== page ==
Catchings had 17 points in the loss. After the game, her No. 24 jersey was stolen from a laundry bag that was briefly left unattended in a Hartford hotel hallway. Tennessee next played Rutgers at Madison Square Garden in New York City on Jan. 2, so Catchings wore the spare jersey that had been packed, No. 50 (which she says didn't fit).

Something much worse was coming, though: On Jan. 15, 2001, Catchings tore the ACL in her right knee, ending her Tennessee career. The Lady Vols still beat UConn in Knoxville 92-88 on Feb. 1, the night that program legend Chamique Holdsclaw's jersey was retired. But Tennessee later lost to Xavier in the Sweet 16. Meanwhile, UConn had its own heartbreaks, as Abrosimova's and Ralph's senior seasons were cut short due to injury before the NCAA tournament. The Huskies lost to eventual champ Notre Dame in the 2001 national semifinals. The next season, with Bird, Cash, Jones and Tamika Williams as seniors, they went unbeaten.

Ralph: You just never know what your body will allow, or how the stars are going to align for you. I got to play in just one national championship game, in 2000. And it was against Tennessee. But during my career, and with Sue and Swin's class, and when Diana got here, that's when UConn really became the UConn everybody knows. When I got here, Tennessee was the team to beat. I enjoyed being part of turning the tide a bit.

After the 2000-01 season, the UConn-Tennessee rivalry would continue for 10 more games. In all, the teams played 22 times, with UConn winning 13, including all four NCAA finals.

Tennessee athletic director and former football Vols coach Phillip Fulmer: I have such great respect for this rivalry and the intensity of it. You had Pat on one end and Geno on the other, obviously two of the greatest to have ever coached in the history of women's basketball. ... I don't think there was any question that people (outside the basketball world) paid attention to it every year. It's two great schools with fantastic histories and two great environments.

After the rivalry

But Summitt ended the regular-season series after the 2007 season; the recruitment of Maya Moore, who chose UConn in 2006 and went on from 2007 to 2011 to become the Huskies' all-time leading scorer, had made things particularly strained between the programs.

They could have met in the 2008 NCAA final, but UConn lost in the semifinals to Stanford, which then lost to Tennessee. That was Summitt's eighth and final national championship. UConn now has 11 NCAA titles, including four in a row from 2013 to 2016.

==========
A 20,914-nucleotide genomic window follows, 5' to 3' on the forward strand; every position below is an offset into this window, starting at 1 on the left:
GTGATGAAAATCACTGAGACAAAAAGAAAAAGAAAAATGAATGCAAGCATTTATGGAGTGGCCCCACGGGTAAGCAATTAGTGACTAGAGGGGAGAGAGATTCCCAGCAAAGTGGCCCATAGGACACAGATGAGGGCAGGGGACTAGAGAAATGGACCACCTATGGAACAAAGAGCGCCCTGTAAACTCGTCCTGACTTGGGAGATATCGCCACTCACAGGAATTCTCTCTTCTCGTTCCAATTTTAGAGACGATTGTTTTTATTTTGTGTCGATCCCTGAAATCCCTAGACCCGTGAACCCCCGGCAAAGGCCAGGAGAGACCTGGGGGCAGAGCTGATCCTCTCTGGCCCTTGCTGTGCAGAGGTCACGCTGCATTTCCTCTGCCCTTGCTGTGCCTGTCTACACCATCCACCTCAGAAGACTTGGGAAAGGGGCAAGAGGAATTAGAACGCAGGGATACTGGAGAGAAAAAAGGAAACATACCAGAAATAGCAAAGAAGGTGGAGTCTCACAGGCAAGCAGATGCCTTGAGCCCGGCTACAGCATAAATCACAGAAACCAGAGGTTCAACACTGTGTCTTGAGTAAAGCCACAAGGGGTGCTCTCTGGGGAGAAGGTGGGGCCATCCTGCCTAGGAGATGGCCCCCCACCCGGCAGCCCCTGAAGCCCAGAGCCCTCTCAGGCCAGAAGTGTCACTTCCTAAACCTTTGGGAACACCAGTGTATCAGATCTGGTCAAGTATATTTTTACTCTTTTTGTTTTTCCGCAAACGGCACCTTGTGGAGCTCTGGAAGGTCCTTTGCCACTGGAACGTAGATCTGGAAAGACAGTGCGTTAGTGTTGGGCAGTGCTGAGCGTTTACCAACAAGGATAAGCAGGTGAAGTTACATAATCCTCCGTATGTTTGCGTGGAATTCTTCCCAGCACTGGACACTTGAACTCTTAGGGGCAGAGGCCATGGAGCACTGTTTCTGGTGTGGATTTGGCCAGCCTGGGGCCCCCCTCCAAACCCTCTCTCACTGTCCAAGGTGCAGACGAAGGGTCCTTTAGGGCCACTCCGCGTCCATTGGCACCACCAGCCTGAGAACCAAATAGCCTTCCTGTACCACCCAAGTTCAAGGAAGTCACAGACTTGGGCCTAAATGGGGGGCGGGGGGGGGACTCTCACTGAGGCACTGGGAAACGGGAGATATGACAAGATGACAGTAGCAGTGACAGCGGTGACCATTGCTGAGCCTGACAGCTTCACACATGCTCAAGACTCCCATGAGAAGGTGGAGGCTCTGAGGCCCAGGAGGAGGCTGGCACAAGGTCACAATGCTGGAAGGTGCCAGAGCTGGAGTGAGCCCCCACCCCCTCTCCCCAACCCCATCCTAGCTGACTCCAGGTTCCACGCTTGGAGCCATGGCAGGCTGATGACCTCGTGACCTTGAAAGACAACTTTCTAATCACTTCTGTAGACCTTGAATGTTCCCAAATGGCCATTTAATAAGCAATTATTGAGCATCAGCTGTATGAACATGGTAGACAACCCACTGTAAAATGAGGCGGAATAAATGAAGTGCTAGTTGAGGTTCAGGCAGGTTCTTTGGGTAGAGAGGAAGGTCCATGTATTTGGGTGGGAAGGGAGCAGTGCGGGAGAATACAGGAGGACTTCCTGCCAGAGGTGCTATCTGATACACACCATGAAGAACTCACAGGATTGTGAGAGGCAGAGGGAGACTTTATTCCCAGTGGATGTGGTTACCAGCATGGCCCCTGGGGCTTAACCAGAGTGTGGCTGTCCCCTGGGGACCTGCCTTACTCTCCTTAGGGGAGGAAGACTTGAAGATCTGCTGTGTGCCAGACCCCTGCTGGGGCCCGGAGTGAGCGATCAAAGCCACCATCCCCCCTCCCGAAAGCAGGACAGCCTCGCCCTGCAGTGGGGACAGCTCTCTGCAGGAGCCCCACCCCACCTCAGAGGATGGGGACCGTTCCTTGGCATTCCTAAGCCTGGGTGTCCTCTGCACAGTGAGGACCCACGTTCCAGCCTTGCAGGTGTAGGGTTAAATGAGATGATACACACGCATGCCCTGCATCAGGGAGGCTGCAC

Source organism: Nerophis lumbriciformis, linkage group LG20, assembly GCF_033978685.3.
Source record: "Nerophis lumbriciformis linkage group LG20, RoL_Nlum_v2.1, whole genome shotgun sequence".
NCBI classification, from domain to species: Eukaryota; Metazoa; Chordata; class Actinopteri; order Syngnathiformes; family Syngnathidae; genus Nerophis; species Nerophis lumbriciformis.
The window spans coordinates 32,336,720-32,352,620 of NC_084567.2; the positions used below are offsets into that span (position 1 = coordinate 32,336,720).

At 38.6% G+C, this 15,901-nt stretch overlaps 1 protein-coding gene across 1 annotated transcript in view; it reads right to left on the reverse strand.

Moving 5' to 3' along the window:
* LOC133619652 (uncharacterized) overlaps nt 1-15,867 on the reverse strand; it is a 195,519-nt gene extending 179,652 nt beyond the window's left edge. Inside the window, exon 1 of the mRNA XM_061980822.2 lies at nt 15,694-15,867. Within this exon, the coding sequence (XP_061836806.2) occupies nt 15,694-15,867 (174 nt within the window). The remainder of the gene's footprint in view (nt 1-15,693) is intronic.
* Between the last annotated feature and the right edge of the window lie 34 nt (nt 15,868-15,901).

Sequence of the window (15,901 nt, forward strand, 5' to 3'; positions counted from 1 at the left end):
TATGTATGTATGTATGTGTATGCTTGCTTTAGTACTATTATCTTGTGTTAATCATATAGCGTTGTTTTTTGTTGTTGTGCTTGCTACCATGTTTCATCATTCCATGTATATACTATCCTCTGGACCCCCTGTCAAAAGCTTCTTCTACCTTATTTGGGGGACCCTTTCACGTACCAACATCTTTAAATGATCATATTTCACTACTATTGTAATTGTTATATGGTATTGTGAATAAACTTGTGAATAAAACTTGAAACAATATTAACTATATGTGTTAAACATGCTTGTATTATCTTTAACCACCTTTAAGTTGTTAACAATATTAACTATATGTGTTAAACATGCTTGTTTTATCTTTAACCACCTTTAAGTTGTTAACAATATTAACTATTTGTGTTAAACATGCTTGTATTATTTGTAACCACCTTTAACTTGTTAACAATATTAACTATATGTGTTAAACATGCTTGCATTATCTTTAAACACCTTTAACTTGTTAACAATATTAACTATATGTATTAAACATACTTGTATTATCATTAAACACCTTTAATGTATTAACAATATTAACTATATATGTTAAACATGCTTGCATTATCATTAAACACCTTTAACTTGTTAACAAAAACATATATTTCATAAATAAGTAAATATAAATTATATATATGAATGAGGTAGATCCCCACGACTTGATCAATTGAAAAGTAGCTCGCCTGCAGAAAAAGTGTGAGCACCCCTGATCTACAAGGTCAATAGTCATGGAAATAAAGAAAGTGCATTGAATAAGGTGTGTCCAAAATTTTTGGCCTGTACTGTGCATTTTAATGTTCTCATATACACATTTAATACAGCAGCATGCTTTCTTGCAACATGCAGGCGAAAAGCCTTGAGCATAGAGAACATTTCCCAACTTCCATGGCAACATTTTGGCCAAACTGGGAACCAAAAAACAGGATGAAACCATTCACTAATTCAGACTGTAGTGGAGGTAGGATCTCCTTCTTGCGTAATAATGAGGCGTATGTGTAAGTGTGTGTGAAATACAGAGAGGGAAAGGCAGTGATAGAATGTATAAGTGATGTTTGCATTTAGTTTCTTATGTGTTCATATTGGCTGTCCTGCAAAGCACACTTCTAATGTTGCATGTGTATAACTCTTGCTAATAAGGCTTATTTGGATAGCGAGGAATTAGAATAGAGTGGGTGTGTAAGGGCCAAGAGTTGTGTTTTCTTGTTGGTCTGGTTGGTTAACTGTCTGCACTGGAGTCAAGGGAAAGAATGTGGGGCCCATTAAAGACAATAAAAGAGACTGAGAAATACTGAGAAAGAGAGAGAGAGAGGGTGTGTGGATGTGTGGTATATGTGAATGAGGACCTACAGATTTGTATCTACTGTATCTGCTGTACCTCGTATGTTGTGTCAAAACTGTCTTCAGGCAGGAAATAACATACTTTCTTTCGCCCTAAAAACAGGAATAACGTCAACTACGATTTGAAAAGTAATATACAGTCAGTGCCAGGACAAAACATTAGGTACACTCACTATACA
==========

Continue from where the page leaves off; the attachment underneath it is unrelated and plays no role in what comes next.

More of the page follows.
Since Summitt's death, Auriemma has been conciliatory about his personal rivalry with the legendary coach, saying "she defined college basketball" and championing The Pat Summitt Foundation upon the announcement in August 2018 that the UConn-Tennessee rivalry would be renewed.

"Here's the thing that would distinguish the UConn rivalry for me," Summitt wrote in "Sum It Up." "It made everybody better."

But tensions remain between the programs -- the denial of a transfer waiver to allow former Lady Vol Evina Westbrook to play at UConn this season provoked a new round of bad feelings between the programs, one that figures to be a theme on Thursday night.

For their parts, Abrosimova, Cash, Catchings, Jones, Lawson, Randall, Schumacher, Snow and Williams retired following WNBA careers; Bird and Taurasi are still playing. The year 2000 is now two decades in the past, but the feelings of the rivalry will return when the Huskies and Lady Vols take the court again.

Bird: I think it's great that UConn-Tennessee is coming back. On another note, it makes me sad that it ever went away. We had all this momentum, which is great for a sport, and then it just stopped. I wonder what would have happened if the rivalry never went away.

Jones: It's been dormant for so long, and Pat is no longer here. So I'm nervous that it's not going to generate the same feeling it did back then. But I'm anxious to see it happen, and I'm glad they're rekindling it.

Catchings: I think it will be bittersweet, but I'm excited about it. There's something about it ... even when you talk about it, your heart beats a little faster.

Randall: I loved every minute of playing in that series, whether win or loss. I know for a fact that I laid everything out there on the line. And if I had it to do over again, I would love to be in it again.